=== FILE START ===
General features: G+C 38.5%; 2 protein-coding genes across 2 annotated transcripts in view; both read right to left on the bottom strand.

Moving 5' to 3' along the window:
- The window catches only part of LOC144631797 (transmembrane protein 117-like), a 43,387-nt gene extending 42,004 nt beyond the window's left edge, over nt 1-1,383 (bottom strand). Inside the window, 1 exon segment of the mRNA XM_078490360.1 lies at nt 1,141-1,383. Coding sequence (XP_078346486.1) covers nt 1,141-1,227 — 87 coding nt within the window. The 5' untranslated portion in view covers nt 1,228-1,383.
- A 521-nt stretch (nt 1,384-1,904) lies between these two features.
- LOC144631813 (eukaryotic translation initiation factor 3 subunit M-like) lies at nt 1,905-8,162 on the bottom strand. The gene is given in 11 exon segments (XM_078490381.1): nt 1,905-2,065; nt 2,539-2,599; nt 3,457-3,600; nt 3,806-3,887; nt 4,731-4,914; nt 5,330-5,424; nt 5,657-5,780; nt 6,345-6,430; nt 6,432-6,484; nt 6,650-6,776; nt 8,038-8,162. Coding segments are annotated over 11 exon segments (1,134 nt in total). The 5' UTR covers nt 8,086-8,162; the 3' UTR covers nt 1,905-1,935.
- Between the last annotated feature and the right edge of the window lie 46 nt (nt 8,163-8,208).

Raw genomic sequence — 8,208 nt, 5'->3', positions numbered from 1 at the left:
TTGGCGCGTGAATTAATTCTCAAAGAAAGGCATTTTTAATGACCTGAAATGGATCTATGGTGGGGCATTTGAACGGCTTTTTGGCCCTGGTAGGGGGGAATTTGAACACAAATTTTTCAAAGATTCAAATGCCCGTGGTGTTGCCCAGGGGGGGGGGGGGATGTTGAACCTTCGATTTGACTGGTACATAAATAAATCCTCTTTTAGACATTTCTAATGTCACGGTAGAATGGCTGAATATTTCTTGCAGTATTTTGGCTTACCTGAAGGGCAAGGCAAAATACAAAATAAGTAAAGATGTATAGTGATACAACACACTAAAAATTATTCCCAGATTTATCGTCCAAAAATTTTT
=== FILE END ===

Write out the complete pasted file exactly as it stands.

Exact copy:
General features: G+C 38.5%; 2 protein-coding genes across 2 annotated transcripts in view; both read right to left on the bottom strand.

Moving 5' to 3' along the window:
- The window catches only part of LOC144631797 (transmembrane protein 117-like), a 43,387-nt gene extending 42,004 nt beyond the window's left edge, over nt 1-1,383 (bottom strand). Inside the window, 1 exon segment of the mRNA XM_078490360.1 lies at nt 1,141-1,383. Coding sequence (XP_078346486.1) covers nt 1,141-1,227 — 87 coding nt within the window. The 5' untranslated portion in view covers nt 1,228-1,383.
- A 521-nt stretch (nt 1,384-1,904) lies between these two features.
- LOC144631813 (eukaryotic translation initiation factor 3 subunit M-like) lies at nt 1,905-8,162 on the bottom strand. The gene is given in 11 exon segments (XM_078490381.1): nt 1,905-2,065; nt 2,539-2,599; nt 3,457-3,600; nt 3,806-3,887; nt 4,731-4,914; nt 5,330-5,424; nt 5,657-5,780; nt 6,345-6,430; nt 6,432-6,484; nt 6,650-6,776; nt 8,038-8,162. Coding segments are annotated over 11 exon segments (1,134 nt in total). The 5' UTR covers nt 8,086-8,162; the 3' UTR covers nt 1,905-1,935.
- Between the last annotated feature and the right edge of the window lie 46 nt (nt 8,163-8,208).

Raw genomic sequence — 8,208 nt, 5'->3', positions numbered from 1 at the left:
TTGGCGCGTGAATTAATTCTCAAAGAAAGGCATTTTTAATGACCTGAAATGGATCTATGGTGGGGCATTTGAACGGCTTTTTGGCCCTGGTAGGGGGGAATTTGAACACAAATTTTTCAAAGATTCAAATGCCCGTGGTGTTGCCCAGGGGGGGGGGGGGATGTTGAACCTTCGATTTGACTGGTACATAAATAAATCCTCTTTTAGACATTTCTAATGTCACGGTAGAATGGCTGAATATTTCTTGCAGTATTTTGGCTTACCTGAAGGGCAAGGCAAAATACAAAATAAGTAAAGATGTATAGTGATACAACACACTAAAAATTATTCCCAGATTTATCGTCCAAAAATTTTT